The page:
Gas tax slams truckers, Energy credits turn risky, more

Update on Current Policy News Affecting Forest Business & Timber Supply
by Rex Storm, Forest Policy Manager
Oregon Association of Loggers

Oregon Truckers Brace for Fuel Tax Hikes: Effective Oct. 1, 2010, commercial trucking business across Oregon will begin paying the “phase 2” transportation tax increase, which was passed by the Democrat super-majority 2009 Legislature.  The October tax hike raises the weight-mile tax by 25%, equivalent to about 3.2 cents per mile increase for an 80k GVW truck.  Additionally, the truck flat fees will also jump 25%, equivalent to about $1,192 per year increase for an 80k truck.  Remember that on 1/1/2010, the ”phase 1” truck registration fee rose 104%, equivalent to about $500 per year increase for an 80k truck.  If these two taxes are not enough to make you steam, the “phase 3” fuel taxes add another 25% hike on 1/1/2011, raising both fuel and gas taxes about 7 cents per gallon at the pump.  The cost of hauling wood products from forest to market takes another step higher.

New Biomass Plants Discouraged: Oregon’s Business Energy Tax Credit (BETC) has been degraded from an effective incentive into something risky and uncertain, particularly for building wood-fired biomass power plants.  Oregon Dept. of Energy and the OR Legislature have frequently changed rules and funding, so that investment in renewable energy construction has declined for projects such as wind farms or biomass plants.  When the legislature convenes in 2011, it will consider whether to let the BETC program expire in 2012, or to fund it.

Burning Regulation Jeopardizes Seed Business: Showing how run-away regulation can harm natural resource business, this summer’s new field burning ban for Oregon grass seed growers will drive costs so high that the crop becomes unprofitable for some farmers.  Grass farmers testified against the proposed law last year, saying the ban would drive many grass farmers out of business.  The field burning ban is phased-in through 2013, dropping 2010 burns to 15,000 acres.  And so-called “emergency burn” provisions are so restrictive that no pest outbreak could ever qualify to burn.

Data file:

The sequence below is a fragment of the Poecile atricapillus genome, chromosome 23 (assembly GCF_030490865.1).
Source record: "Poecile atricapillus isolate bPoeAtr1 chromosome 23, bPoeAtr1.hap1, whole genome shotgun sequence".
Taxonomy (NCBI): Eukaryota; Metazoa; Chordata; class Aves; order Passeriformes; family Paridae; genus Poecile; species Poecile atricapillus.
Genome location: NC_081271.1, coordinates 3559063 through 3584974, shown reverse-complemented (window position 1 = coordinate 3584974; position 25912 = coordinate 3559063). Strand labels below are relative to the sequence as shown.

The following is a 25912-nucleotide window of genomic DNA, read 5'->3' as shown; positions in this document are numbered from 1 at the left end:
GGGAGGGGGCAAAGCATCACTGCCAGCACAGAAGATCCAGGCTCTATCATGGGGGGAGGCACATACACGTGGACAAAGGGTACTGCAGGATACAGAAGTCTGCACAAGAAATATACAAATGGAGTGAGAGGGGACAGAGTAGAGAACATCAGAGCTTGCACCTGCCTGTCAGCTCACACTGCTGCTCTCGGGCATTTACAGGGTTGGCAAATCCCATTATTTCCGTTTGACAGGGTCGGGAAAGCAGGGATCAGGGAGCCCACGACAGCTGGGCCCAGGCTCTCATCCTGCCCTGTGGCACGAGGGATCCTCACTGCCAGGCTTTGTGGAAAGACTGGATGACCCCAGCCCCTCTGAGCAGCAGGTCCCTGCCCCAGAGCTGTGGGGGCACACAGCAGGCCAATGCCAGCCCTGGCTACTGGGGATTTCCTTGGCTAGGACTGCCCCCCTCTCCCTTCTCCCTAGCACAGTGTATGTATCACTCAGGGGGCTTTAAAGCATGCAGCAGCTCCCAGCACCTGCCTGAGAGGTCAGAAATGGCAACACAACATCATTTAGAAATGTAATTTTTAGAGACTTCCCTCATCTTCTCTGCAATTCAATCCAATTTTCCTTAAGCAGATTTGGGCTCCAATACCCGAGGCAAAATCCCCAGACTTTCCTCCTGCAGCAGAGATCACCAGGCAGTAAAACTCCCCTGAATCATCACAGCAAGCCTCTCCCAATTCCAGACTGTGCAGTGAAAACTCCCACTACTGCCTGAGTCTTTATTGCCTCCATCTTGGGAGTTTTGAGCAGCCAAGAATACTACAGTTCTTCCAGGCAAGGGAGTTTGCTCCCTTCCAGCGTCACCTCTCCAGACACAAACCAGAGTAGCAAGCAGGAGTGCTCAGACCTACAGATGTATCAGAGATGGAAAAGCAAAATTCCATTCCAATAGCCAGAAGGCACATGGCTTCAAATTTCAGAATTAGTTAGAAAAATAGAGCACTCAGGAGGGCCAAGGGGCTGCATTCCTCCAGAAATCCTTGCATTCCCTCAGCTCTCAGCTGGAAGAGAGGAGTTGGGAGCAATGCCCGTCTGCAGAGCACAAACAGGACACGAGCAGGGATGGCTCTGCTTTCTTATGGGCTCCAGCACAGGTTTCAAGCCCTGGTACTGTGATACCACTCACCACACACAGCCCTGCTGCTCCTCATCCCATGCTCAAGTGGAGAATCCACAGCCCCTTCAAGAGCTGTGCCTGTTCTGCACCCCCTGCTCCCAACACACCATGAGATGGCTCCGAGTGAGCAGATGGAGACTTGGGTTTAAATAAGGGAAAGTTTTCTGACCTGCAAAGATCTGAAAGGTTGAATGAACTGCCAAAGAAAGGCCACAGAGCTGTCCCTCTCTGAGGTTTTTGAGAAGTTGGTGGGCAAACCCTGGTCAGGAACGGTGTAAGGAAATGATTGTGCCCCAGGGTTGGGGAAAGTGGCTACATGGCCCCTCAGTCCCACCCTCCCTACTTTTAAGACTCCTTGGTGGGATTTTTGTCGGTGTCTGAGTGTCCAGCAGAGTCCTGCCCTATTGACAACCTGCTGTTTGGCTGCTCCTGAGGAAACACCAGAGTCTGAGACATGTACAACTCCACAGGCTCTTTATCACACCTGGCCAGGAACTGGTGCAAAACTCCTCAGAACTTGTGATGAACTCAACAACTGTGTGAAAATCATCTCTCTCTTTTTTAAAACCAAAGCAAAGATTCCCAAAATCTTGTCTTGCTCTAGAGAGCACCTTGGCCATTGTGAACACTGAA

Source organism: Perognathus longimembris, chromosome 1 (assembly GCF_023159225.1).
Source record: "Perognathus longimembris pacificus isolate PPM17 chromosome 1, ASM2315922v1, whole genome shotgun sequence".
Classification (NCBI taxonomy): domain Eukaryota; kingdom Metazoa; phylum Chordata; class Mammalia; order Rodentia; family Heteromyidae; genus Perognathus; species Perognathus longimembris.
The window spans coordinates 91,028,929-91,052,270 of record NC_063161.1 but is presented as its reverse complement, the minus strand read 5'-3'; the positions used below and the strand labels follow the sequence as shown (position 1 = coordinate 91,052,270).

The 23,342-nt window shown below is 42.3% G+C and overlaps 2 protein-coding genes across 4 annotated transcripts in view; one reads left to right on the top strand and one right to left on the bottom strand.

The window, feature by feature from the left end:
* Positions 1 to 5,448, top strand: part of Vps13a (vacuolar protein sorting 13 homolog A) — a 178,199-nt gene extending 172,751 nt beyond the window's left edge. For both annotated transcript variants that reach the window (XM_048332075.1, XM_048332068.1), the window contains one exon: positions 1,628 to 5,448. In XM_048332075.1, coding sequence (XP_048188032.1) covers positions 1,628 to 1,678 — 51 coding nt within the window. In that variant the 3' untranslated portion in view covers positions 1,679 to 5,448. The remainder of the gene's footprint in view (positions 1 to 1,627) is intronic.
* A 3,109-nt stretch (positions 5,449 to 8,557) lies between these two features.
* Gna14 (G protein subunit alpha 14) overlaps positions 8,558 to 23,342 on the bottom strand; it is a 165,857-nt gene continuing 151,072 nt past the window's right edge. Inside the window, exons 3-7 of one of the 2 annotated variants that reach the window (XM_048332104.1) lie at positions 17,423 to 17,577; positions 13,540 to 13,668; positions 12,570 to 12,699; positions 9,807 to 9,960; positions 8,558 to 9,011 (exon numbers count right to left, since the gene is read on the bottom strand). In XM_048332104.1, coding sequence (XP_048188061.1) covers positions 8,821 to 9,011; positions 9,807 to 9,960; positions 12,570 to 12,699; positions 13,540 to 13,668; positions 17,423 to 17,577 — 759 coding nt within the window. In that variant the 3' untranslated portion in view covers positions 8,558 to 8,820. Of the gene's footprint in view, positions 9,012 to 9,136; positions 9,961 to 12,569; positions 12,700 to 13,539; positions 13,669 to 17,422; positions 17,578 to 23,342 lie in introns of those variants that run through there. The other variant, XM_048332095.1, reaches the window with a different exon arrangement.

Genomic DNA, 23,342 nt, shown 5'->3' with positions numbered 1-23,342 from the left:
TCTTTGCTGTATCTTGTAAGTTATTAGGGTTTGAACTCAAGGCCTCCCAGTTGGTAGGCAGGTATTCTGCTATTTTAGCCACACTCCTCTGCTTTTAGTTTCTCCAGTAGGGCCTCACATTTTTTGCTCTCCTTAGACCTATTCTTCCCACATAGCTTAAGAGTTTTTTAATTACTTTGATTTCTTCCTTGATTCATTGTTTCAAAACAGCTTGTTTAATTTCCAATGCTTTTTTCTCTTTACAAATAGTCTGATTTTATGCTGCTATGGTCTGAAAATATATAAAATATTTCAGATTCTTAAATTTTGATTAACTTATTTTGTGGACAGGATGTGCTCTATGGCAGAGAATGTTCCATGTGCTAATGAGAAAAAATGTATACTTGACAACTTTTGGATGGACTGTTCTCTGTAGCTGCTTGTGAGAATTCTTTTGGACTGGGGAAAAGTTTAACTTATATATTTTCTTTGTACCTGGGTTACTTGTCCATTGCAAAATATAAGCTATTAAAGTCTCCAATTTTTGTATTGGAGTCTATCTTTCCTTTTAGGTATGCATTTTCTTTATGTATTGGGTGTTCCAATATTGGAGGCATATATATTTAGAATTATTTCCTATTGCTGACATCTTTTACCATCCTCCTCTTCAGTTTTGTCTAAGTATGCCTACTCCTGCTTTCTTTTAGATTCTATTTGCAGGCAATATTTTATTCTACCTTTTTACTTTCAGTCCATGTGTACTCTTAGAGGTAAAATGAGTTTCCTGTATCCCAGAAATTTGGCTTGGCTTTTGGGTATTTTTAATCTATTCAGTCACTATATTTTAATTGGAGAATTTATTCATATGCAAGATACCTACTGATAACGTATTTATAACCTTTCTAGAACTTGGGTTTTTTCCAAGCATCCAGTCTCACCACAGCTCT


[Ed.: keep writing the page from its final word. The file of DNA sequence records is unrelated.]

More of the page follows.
Forest Firefighting Purpose Remembered: As the 100th anniversary of the “Great Fire of 1910” is recognized this summer in Coeur d’Alene, ID, the forest sector is reminded of why strong Western forest firefighting and public fire prevention programs were created and strengthened in the 20th century.  The largest fire in recorded US history, the 3 million-acre Great Fire killed 87 people, destroyed 9 towns, and cost countless millions in damages.  That summer of 1910, there were 3,000 forest fires burning in that region before the Great Fire exploded, due to inadequate firefighting.  Following the Great Fire, the forest sector and lawmakers enacted policies and built programs to put-out wildfires quickly, thereby eliminating the tragedy of another Great Burn, and making forestland reforestation investment a viable private enterprise after harvest.  Fire prevention then was the advent of renewable forests and sustainability today.  Long live Smokey Bear!

Court: Logging Roads Need Federal Permit: On Aug. 17th, a 3-judge panel of the US 9th Circuit Court of Appeals overturned a District Court, by ruling that forest roads are a so-called “point source of pollution,” subject to federal permitting under NPDES regulations by the Environmental Protection Agency.  Although this heinous & far-reaching ruling reverses 37 years of legal precedent, the fate of non-federal logging nationwide is uncertain, as the legal proceedings unfold or possibly rise to the US Supreme Court.  Filed years ago by NW Environmental Defense Center, the lawsuit challenged runoff from several Oregon state forest timber sales.  Defendants are Oregon State Forester Brown, OR Board of Forestry, Tillamook County, and four timber sale purchasers.